A new study published in PLoS ONE finds that college students have pretty accurate gaydar when it comes to guessing the sexual orientation of faces from photographers, reports Science Codex.
Interesting! But what’s even more interesting is that the students were more able to recognize gay female faces than gay male faces.
Could that be because lesbian characteristics are more noticeable when it comes to the face? Like, they tend to have short hair and facial piercings, whereas most gay men tend to try to do the “clean-cut” thing nowadays? Actually, the study controlled for that:
In the study, 129 college students viewed 96 photos each of young adult men and women who identified themselves as gay or straight. Concerned that facial hair, glasses, makeup and piercings might provide easy clues, the researchers only used photos of people who did not have such embellishments. They cropped the grayscale photos so that only faces, not hairstyles, were visible.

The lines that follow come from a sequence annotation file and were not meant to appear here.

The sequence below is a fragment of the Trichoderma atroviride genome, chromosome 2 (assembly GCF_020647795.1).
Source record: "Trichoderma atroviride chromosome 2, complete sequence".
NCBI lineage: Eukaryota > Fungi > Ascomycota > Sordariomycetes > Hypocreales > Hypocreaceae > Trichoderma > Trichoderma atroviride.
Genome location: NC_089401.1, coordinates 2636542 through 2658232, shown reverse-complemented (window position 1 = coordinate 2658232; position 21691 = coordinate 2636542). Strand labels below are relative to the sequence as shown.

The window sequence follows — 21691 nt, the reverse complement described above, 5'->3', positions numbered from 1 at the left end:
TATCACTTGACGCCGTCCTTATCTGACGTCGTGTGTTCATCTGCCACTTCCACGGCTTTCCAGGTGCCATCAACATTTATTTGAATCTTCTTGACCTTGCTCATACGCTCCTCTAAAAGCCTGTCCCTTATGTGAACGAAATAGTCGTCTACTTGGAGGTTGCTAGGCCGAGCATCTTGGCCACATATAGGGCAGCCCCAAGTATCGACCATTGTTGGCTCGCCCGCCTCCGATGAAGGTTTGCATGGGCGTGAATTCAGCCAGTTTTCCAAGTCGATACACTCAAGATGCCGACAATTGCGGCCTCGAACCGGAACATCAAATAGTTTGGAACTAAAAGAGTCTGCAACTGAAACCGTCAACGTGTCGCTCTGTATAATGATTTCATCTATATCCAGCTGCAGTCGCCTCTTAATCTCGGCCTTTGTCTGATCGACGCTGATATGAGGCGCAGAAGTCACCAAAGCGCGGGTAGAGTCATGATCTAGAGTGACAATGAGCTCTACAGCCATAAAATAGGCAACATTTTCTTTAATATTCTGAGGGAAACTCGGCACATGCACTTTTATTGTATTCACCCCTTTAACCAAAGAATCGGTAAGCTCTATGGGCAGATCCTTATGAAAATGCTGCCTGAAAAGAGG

For women’s faces, participants were 65 percent accurate in telling the difference between gay and straight faces when the photos flashed on a computer screen. Even when the faces were flipped upside down, participants were 61 percent accurate in telling the two apart.
At 57 percent accuracy, they had a harder time differentiating gay men from straight men. The participants’ accuracy slipped to 53 percent—still statistically above chance—when the men’s faces appeared upside down.
The difference in accuracy for men’s and women’s faces was driven by more false alarm errors with men’s faces – that is, a higher rate of mistaking straight men’s faces as gay.
That’s probably because people are quick to call any non-Cro Magnon guy queer while women have some latitude.